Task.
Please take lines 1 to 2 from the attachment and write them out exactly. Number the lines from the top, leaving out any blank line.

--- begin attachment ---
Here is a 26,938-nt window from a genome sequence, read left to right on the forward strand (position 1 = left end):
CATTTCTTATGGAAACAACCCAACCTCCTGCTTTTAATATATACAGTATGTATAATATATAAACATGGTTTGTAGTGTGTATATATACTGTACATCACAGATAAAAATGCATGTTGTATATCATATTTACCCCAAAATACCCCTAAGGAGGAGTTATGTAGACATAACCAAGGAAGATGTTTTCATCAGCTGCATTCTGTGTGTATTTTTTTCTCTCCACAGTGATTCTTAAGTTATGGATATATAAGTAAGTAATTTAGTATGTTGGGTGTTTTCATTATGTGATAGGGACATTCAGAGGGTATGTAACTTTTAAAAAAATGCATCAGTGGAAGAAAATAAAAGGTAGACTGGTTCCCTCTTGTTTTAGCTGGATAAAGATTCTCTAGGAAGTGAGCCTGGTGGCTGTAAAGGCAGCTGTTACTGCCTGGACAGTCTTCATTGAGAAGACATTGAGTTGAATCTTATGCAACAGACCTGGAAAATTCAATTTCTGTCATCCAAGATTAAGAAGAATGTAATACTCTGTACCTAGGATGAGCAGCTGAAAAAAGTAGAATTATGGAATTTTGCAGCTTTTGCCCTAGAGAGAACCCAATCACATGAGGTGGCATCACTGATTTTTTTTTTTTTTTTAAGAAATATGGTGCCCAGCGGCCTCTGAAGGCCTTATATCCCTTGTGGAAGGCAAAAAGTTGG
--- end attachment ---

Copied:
Here is a 26,938-nt window from a genome sequence, read left to right on the forward strand (position 1 = left end):
CATTTCTTATGGAAACAACCCAACCTCCTGCTTTTAATATATACAGTATGTATAATATATAAACATGGTTTGTAGTGTGTATATATACTGTACATCACAGATAAAAATGCATGTTGTATATCATATTTACCCCAAAATACCCCTAAGGAGGAGTTATGTAGACATAACCAAGGAAGATGTTTTCATCAGCTGCATTCTGTGTGTATTTTTTTCTCTCCACAGTGATTCTTAAGTTATGGATATATAAGTAAGTAATTTAGTATGTTGGGTGTTTTCATTATGTGATAGGGACATTCAGAGGGTATGTAACTTTTAAAAAAATGCATCAGTGGAAGAAAATAAAAGGTAGACTGGTTCCCTCTTGTTTTAGCTGGATAAAGATTCTCTAGGAAGTGAGCCTGGTGGCTGTAAAGGCAGCTGTTACTGCCTGGACAGTCTTCATTGAGAAGACATTGAGTTGAATCTTATGCAACAGACCTGGAAAATTCAATTTCTGTCATCCAAGATTAAGAAGAATGTAATACTCTGTACCTAGGATGAGCAGCTGAAAAAAGTAGAATTATGGAATTTTGCAGCTTTTGCCCTAGAGAGAACCCAATCACATGAGGTGGCATCACTGATTTTTTTTTTTTTTTTAAGAAATATGGTGCCCAGCGGCCTCTGAAGGCCTTATATCCCTTGTGGAAGGCAAAAAGTTGG